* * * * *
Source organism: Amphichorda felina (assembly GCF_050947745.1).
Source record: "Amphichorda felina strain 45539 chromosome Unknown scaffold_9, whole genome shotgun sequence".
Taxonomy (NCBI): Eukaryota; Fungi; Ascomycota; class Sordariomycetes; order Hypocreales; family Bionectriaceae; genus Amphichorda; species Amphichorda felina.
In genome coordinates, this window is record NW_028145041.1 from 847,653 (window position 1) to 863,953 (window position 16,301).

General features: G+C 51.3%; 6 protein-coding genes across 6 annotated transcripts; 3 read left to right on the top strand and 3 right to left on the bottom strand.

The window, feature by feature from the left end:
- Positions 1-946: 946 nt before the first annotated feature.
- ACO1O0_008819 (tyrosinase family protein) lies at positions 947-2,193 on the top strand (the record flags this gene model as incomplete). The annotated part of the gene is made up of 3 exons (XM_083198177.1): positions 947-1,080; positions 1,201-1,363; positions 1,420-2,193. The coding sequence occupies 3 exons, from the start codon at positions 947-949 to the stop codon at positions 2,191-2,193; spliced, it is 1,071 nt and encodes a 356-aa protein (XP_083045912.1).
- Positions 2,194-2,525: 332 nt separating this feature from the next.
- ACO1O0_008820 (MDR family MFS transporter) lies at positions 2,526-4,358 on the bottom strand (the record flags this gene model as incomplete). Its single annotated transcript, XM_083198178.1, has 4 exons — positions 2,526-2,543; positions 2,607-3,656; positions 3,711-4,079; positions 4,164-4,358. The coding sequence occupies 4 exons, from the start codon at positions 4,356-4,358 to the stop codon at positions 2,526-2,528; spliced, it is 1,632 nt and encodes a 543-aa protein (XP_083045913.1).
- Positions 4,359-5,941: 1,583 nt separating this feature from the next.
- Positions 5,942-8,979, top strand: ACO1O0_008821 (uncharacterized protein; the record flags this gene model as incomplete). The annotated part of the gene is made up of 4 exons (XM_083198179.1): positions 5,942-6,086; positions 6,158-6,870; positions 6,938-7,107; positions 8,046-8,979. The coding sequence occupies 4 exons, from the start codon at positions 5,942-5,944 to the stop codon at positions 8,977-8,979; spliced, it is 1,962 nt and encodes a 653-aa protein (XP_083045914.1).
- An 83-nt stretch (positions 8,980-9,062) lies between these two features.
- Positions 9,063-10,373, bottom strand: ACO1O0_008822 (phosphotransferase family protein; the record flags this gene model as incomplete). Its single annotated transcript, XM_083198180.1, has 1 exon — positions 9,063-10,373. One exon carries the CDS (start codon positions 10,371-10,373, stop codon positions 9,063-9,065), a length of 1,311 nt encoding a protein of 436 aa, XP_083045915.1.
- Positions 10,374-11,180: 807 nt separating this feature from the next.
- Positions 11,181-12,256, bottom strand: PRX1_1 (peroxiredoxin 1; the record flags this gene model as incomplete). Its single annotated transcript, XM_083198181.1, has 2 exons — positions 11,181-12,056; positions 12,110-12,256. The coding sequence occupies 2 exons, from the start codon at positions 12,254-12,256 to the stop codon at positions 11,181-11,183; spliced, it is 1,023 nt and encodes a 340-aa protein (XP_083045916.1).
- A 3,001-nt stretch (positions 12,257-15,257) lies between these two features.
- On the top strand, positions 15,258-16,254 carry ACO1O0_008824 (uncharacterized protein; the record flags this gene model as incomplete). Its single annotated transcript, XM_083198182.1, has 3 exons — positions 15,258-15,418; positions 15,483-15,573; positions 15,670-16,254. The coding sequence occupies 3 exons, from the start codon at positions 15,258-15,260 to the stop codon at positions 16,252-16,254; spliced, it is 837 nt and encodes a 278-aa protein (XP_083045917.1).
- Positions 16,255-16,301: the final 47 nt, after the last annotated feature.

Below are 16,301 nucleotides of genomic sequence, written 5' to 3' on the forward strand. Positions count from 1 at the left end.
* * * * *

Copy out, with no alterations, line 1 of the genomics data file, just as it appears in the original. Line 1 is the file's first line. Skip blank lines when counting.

Source organism: Amphichorda felina (assembly GCF_050947745.1).